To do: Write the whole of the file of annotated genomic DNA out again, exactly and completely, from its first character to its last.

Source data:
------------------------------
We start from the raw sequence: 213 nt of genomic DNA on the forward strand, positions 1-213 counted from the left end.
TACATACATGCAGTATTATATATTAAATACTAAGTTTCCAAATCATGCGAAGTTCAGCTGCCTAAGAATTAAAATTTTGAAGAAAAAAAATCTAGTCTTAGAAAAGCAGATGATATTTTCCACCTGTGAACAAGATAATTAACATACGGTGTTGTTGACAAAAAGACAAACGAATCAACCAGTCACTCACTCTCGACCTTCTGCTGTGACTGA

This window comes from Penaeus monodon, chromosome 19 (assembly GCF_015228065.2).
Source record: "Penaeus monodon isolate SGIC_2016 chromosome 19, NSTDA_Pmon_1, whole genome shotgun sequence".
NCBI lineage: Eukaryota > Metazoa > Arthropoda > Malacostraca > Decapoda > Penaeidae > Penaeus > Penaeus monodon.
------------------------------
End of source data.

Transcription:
We start from the raw sequence: 213 nt of genomic DNA on the forward strand, positions 1-213 counted from the left end.
TACATACATGCAGTATTATATATTAAATACTAAGTTTCCAAATCATGCGAAGTTCAGCTGCCTAAGAATTAAAATTTTGAAGAAAAAAAATCTAGTCTTAGAAAAGCAGATGATATTTTCCACCTGTGAACAAGATAATTAACATACGGTGTTGTTGACAAAAAGACAAACGAATCAACCAGTCACTCACTCTCGACCTTCTGCTGTGACTGA

This window comes from Penaeus monodon, chromosome 19 (assembly GCF_015228065.2).
Source record: "Penaeus monodon isolate SGIC_2016 chromosome 19, NSTDA_Pmon_1, whole genome shotgun sequence".
NCBI lineage: Eukaryota > Metazoa > Arthropoda > Malacostraca > Decapoda > Penaeidae > Penaeus > Penaeus monodon.